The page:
Additionally, one important issue that remains unclear is the effect of the Proposed Guidelines on banks below the $50 billion threshold and uninsured institutions and whether the OCC will apply the Proposed Guidelines to those institutions formally or informally. Given the flexibility that the OCC has given itself to apply the Proposed Guidelines based on an overall assessment of the risk profile of the institution, certain smaller banks or uninsured institutions conceivably may find themselves being placed under the Proposed Guidelines and faced with a burdensome administrative process if they attempt to challenge the OCC’s determination, although the OCC suggests that would be an infrequent occurrence. Perhaps more interesting is the possibility that the Framework standards, which presumably are intended to reflect a “gold standard” in bank risk management, may filter down into the risk management supervisory activities and expectations of the OCC examination corps across the board.

Finally, there has yet to be any indication from the Federal Reserve or the Federal Deposit Insurance Corporation (FDIC) as to whether they plan to issue similar risk management guidelines. In this regard, FDIA section 39 requires the Federal Reserve and the FDIC, as well as the OCC, to prescribe safety and soundness standards for insured depository institutions in general. This is typically done on an interagency basis—the original safety and soundness standards were jointly issued by the Federal Reserve, the OCC, and the FDIC (and the now-defunct Office of Thrift Supervision).[4] Therefore, it would not be unexpected for the other two regulatory agencies to weigh in with their own guidelines, although the Federal Reserve and the FDIC combined currently supervise significantly fewer banks of $50 billion or more than does the OCC. If the other banking agencies elect to propose risk governance standards for their constituent depository institutions, we would anticipate a coordinated approach among the agencies and the proposal of substantively similar requirements by the other agencies.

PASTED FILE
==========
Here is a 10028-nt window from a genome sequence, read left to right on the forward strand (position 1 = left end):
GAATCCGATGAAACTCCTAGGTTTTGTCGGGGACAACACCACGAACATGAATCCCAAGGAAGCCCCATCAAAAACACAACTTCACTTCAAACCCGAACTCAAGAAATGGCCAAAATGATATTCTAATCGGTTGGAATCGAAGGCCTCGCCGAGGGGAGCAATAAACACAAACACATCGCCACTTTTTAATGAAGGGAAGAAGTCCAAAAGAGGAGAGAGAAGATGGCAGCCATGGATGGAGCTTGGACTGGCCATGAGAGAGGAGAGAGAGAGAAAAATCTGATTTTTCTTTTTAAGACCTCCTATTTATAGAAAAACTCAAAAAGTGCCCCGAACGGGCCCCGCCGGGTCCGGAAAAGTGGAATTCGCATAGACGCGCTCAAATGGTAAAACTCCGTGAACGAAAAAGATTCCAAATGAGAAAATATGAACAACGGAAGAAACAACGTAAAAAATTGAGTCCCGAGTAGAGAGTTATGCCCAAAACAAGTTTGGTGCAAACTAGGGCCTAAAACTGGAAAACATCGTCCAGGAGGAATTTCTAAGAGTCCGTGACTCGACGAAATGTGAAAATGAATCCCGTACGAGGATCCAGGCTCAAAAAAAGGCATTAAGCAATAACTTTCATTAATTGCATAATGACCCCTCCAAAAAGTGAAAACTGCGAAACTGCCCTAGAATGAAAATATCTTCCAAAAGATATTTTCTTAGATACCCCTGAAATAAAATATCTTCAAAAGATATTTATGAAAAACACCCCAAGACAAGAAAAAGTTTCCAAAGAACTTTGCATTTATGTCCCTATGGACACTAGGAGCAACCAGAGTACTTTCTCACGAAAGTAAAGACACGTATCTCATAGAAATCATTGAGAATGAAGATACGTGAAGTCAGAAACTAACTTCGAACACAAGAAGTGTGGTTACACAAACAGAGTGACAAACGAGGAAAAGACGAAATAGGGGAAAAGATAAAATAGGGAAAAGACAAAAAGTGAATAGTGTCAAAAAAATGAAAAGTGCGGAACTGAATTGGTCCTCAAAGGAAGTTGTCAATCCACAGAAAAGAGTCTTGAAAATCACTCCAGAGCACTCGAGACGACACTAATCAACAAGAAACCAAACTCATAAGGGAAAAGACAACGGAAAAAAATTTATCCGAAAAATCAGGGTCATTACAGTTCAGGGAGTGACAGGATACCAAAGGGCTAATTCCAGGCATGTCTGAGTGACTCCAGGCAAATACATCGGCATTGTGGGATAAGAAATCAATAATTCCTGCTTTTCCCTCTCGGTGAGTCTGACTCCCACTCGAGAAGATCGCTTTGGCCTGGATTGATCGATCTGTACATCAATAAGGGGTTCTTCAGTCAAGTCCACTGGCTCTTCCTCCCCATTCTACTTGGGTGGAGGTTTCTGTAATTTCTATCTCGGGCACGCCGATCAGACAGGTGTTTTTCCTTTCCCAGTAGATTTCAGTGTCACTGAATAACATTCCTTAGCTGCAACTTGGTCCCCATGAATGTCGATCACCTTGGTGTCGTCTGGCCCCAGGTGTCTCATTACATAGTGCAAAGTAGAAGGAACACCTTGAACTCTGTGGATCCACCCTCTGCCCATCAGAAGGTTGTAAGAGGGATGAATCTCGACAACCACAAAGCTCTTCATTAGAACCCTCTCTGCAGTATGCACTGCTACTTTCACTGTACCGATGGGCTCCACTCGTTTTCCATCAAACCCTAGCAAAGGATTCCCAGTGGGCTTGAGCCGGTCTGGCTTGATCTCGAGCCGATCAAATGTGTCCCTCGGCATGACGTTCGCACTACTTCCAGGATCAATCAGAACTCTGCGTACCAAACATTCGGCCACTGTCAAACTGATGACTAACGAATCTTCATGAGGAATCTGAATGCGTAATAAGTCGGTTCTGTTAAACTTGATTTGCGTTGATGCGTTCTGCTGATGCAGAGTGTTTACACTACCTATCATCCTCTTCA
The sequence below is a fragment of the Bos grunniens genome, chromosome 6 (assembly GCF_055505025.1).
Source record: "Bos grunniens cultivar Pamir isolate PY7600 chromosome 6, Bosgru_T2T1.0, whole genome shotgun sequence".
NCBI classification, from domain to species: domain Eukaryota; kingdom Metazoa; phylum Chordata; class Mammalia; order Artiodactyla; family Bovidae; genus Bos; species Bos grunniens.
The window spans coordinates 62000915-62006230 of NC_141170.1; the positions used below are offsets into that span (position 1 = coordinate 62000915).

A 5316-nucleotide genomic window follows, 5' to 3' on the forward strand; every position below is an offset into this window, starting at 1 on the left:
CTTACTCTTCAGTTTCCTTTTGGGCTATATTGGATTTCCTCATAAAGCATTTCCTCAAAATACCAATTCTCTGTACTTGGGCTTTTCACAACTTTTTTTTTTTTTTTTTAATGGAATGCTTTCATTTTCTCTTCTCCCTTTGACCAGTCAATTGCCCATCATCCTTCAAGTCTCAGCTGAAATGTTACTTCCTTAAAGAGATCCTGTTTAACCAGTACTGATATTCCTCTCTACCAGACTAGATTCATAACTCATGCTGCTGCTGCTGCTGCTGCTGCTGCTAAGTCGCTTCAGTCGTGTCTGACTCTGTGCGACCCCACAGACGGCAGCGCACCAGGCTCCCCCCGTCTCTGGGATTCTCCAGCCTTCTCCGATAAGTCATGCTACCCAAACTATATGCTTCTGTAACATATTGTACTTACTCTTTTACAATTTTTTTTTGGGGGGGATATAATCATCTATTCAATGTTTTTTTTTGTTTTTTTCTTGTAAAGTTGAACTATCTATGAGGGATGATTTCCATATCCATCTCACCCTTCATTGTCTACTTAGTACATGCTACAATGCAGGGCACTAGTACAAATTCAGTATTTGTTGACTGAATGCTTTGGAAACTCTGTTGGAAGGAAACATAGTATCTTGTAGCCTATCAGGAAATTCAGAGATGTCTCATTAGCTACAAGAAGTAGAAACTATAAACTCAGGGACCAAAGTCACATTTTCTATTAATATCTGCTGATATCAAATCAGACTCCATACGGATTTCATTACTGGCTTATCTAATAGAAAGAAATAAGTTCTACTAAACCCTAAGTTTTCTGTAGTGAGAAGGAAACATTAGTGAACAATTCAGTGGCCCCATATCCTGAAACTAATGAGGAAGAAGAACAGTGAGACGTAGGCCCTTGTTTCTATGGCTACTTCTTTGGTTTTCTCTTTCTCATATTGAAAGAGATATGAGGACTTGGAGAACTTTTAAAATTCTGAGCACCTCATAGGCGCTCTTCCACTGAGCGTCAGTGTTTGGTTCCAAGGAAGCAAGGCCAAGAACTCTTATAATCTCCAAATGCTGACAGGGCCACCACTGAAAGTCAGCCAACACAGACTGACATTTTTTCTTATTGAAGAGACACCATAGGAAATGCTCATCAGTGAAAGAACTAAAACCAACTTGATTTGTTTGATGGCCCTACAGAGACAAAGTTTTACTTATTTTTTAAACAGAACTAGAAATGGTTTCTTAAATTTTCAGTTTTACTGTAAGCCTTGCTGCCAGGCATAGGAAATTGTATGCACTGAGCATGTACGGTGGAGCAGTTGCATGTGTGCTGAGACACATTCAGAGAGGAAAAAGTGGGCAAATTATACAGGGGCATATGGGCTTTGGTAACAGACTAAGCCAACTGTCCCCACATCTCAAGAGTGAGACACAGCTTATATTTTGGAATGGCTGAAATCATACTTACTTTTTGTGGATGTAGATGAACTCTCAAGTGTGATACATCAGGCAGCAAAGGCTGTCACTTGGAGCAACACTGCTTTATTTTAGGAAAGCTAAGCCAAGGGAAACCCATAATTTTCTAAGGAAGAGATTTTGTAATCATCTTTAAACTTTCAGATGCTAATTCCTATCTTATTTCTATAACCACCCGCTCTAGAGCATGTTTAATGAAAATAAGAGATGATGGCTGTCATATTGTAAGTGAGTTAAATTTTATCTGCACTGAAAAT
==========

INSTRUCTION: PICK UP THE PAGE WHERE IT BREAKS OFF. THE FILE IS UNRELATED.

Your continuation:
If you have any questions or would like more information on the issues discussed in this LawFlash, please contact any of the following Morgan Lewis lawyers:

Washington, D.C.
Melissa R. H. Hall


[1]. OCC Guidelines Establishing Heightened Standards for Certain Large Insured National Banks, Insured Federal Savings Associations, and Insured Federal Branches; Integration of 12 CFR Parts 30 and 70 (proposed Jan. 16, 2014), available here.

[2]. The notice and response procedures of 12 C.F.R. § 30.4 would apply to any determination by the OCC that the Proposed Guidelines should no longer apply to a particular Bank. These procedures, however, are OCC-initiated only.

[3]. 12 U.S.C. § 1831p-1 (Section 39 was added to the FDIA by section 132 of the FDIC Improvement Act of 1991 (Pub. L. No. 102-242).

[4]. These guidelines are found in Appendix D-1 to 12 CFR Part 208.